Imagine If... | Warner Bros. Bought Fox Kids Worldwide
Originally Posted by Jeff Harris
Actual Events: In 2001, News Corp and Haim Saban put their Fox Kids Worldwide unit for sale. Better known as just Fox Kids, the company owned cable networks throughout the world, numerous animated and live-action properties including the Power Rangers franchise, the Fox Kids block on Fox and the Fox Family Channel in the US. Among the two leading names to potentially buy the brand were The Walt Disney Company and Time Warner. Disney ended up buying the company, transforming Fox Family into ABC Family and transforming Fox Kids into Jetix throughout the world.
It was with great reluctance that Rupert Murdoch sold Fox Kids Worldwide to Time Warner. The Chairman of the company was his rival, Ted Turner, founder of CNN and Cartoon Network. Regardless, the photo-op alone of the two rivals shaking hands was worth the front page ink for weeks to come.
The Fox Kids/Time Warner deal was one of the biggest deals the company had made since, well, the Turner acquisition. Not only did they gain a cable network in Fox Family, now renamed Family WB, but they also acquired a massive library of animated and family-friendly programming to compliment their already massive library of animated and family-friendly programming.
Family WB, now under the management of Turner Broadcasting, became something Time Warner needed in the 21st century: a family network ala Nickelodeon. Sure, Cartoon Network was fine and all, but because it was an animated channel, there were a few limitations in programming. So, Family WB became "their Nickelodeon," and viewers noticed the changes in Spring 2002. Family WB was the home of popular cartoons, sitcoms, dramas, and family-friendly movies from Warner Bros, including Animaniacs, Family Matters, Full House, Batman, and others. Former Fox Kids shows like Eek! The Cat, Power Rangers, and The Tick also called Family WB home. In 2006, in an unprecedented move, Family WB presented the US television premiere of recent family-friendly films from Warner Bros., Charlie and the Chocolate Family, Corpse Bride (which aired during Family WB's 13 Days of Halloween), and The Polar Express (which aired during their 25 Days of Christmas).
Cartoon Network and Kids' WB also benefited from the Fox Kids purchase. Cartoon Network and Boomerang both got animated titles from Fox Kids, including X-Men, and Samurai Pizza Cats (all of which became standards on Toonami) and a "retro Fox Kids"-like block, which virtually recreated older animated Fox Kids-era lineups, on Boomerang. Kids' WB became the exclusive home for premiere episodes of Power Rangers from Fall 2002 until the present. It was during this period that the Pokemon/Power Rangers/X-Men Evolution/Yu-Gi-Oh! lineup became the most watched hours in Saturday morning television.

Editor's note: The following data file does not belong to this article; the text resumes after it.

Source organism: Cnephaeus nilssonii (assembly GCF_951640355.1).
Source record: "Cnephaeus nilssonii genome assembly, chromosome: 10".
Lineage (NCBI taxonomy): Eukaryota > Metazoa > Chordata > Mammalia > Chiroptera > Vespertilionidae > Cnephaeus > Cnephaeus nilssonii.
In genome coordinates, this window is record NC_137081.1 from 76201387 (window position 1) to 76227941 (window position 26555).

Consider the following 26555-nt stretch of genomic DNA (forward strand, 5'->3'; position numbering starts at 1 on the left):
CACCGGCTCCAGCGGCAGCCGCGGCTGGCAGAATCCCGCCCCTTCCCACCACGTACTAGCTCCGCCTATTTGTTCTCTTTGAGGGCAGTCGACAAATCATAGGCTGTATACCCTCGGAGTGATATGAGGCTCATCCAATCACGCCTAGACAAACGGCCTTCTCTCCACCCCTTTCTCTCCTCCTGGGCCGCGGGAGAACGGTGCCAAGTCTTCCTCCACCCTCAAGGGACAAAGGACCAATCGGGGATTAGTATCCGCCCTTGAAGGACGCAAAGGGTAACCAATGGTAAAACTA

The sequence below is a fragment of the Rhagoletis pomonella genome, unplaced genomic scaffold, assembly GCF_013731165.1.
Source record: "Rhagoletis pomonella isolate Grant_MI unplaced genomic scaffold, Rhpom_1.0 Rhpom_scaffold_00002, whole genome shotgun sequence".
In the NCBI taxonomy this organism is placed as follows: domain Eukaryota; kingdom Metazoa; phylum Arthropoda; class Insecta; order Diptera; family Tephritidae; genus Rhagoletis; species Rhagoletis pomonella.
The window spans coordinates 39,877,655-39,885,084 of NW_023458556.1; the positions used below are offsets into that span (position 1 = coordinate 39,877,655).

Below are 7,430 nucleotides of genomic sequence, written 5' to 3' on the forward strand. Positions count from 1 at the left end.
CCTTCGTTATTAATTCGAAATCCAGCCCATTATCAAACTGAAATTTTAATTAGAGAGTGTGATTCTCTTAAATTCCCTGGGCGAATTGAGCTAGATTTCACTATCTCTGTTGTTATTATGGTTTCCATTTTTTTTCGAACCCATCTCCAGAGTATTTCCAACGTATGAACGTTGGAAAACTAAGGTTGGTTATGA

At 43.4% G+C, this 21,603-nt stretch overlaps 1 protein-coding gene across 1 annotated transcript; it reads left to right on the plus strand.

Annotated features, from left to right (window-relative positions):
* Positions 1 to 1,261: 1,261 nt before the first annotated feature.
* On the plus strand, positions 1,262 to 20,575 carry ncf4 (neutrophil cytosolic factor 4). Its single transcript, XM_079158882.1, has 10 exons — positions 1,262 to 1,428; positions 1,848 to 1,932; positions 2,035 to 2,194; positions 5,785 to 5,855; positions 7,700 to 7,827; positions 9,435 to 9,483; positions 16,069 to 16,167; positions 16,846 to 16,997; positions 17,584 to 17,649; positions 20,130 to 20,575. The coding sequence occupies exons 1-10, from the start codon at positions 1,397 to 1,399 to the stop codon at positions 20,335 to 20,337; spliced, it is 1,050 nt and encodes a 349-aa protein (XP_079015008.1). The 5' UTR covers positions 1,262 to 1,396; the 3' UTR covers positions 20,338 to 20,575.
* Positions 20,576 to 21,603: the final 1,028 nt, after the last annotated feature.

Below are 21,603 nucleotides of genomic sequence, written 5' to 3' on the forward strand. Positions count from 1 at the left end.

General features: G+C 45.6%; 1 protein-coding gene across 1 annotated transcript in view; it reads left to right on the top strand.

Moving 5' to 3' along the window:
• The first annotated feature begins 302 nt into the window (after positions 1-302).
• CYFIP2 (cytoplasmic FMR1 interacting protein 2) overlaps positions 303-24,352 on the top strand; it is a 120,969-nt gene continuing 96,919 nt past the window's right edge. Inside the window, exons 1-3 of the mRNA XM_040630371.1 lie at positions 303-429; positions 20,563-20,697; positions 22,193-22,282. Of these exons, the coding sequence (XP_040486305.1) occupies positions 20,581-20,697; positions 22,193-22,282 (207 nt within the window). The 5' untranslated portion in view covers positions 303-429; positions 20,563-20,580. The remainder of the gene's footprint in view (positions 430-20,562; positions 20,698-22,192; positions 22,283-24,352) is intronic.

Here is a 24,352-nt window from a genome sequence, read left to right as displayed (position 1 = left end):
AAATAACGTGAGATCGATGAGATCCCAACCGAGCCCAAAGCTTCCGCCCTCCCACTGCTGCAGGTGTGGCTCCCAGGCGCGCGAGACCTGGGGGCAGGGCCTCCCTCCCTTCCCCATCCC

Cartoon Network and Family WB became sibling channels of sorts during this period. Animated shows were often shared between the two channels. In fact, in 2003, Cartoon Network created a Saturday-only action block for Family WB called SVES (Saturday Video Entertainment System), which was a late-afternoon three-hour block that showcased action titles from both networks, including Digimon, Dragon Ball, Spider-Man, Batman Beyond, Power Rangers, and Samurai Jack. The block became successful, but, uncomfortable with the name, it was rebranded that fall as Jetix.
Internationally, the Fox Kids channels became rebranded as Kids' WB Network, continuing to offer a mix of Fox Kids and Warner Bros. programming to an international audience. Kids' WB also produced international shows that eventually ended up stateside on both Family WB and Cartoon Network, including Totally Spies, Code Lyoko, Oban: Star Racers.
Nearly a decade has passed since the acquisition. Now, Family WB and Cartoon Network positioned as the top two family entertainment channels shockingly knocking out Nickelodeon and Disney Channel, which began to emulate some of Family WB's programming in recent years. As the digital era of television approaches, the tandem are busy developing digital subchannels, including a teen-based channel and an action channel built from the best of Toonami and the best of Jetix.
Back to reality:
Disney is doing a heck of a job with the Fox Kids Worldwide properties. But they could be doing so much more with them. Heck, Fox could have stayed around longer than they did, but they gave up early. Disney didn't really need to buy Fox Kids.
They bought them because they could.
Fox Kids, at the time, wasn't at the top of the ladder anymore, but they were in a position that they could have knocked down the so-called king, Kids' WB. But they gave up and gave Disney the opening they needed. I'm not saying that Time Warner could have been a savior, but they had more of a need for Fox Kids than Disney did. Disney already had a family entertainment outlet in The Disney Channel. Time Warner didn't (and no, Cartoon Network doesn't count). Only in recent years did Disney utilize the Fox Kids library titles in the US, but just the action titles, including the Marvel titles and especially Power Rangers, which has become their biggest boys property. Now, Time Warner has to three-pronged attack from Disney in the forms of the tween powerhouse Disney Channel, one of the fastest growing networks Toon Disney/Jetix, and another growing channel called ABC Family, the latter of which could have been owned by Time Warner themselves.
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